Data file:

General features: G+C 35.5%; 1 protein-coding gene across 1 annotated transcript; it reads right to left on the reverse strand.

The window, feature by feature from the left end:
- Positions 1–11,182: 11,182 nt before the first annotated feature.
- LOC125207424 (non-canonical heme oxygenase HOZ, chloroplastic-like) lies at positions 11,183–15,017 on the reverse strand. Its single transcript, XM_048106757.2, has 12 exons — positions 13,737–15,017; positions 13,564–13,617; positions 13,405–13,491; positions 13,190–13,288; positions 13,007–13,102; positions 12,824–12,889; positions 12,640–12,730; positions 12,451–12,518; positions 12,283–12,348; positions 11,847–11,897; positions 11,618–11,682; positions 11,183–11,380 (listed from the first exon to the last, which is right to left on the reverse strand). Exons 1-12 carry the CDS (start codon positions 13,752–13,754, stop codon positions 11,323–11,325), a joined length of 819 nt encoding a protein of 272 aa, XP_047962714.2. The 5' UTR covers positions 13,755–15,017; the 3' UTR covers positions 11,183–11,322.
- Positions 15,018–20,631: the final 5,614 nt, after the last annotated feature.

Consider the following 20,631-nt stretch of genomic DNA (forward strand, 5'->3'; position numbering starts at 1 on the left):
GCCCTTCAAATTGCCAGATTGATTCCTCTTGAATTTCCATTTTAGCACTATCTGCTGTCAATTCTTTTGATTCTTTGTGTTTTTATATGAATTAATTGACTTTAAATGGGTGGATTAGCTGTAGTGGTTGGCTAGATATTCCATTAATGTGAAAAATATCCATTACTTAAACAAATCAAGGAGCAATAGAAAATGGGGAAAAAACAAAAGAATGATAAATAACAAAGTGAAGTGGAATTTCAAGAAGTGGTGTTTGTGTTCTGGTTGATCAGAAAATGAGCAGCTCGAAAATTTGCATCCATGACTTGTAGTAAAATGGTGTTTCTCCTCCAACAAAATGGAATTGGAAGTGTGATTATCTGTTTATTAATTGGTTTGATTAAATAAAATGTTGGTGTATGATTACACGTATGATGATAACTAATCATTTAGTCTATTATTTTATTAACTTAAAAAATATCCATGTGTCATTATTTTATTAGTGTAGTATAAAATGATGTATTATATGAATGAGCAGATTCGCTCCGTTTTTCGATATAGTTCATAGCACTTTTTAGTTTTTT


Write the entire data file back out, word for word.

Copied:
General features: G+C 35.5%; 1 protein-coding gene across 1 annotated transcript; it reads right to left on the reverse strand.

The window, feature by feature from the left end:
- Positions 1–11,182: 11,182 nt before the first annotated feature.
- LOC125207424 (non-canonical heme oxygenase HOZ, chloroplastic-like) lies at positions 11,183–15,017 on the reverse strand. Its single transcript, XM_048106757.2, has 12 exons — positions 13,737–15,017; positions 13,564–13,617; positions 13,405–13,491; positions 13,190–13,288; positions 13,007–13,102; positions 12,824–12,889; positions 12,640–12,730; positions 12,451–12,518; positions 12,283–12,348; positions 11,847–11,897; positions 11,618–11,682; positions 11,183–11,380 (listed from the first exon to the last, which is right to left on the reverse strand). Exons 1-12 carry the CDS (start codon positions 13,752–13,754, stop codon positions 11,323–11,325), a joined length of 819 nt encoding a protein of 272 aa, XP_047962714.2. The 5' UTR covers positions 13,755–15,017; the 3' UTR covers positions 11,183–11,322.
- Positions 15,018–20,631: the final 5,614 nt, after the last annotated feature.

Consider the following 20,631-nt stretch of genomic DNA (forward strand, 5'->3'; position numbering starts at 1 on the left):
GCCCTTCAAATTGCCAGATTGATTCCTCTTGAATTTCCATTTTAGCACTATCTGCTGTCAATTCTTTTGATTCTTTGTGTTTTTATATGAATTAATTGACTTTAAATGGGTGGATTAGCTGTAGTGGTTGGCTAGATATTCCATTAATGTGAAAAATATCCATTACTTAAACAAATCAAGGAGCAATAGAAAATGGGGAAAAAACAAAAGAATGATAAATAACAAAGTGAAGTGGAATTTCAAGAAGTGGTGTTTGTGTTCTGGTTGATCAGAAAATGAGCAGCTCGAAAATTTGCATCCATGACTTGTAGTAAAATGGTGTTTCTCCTCCAACAAAATGGAATTGGAAGTGTGATTATCTGTTTATTAATTGGTTTGATTAAATAAAATGTTGGTGTATGATTACACGTATGATGATAACTAATCATTTAGTCTATTATTTTATTAACTTAAAAAATATCCATGTGTCATTATTTTATTAGTGTAGTATAAAATGATGTATTATATGAATGAGCAGATTCGCTCCGTTTTTCGATATAGTTCATAGCACTTTTTAGTTTTTT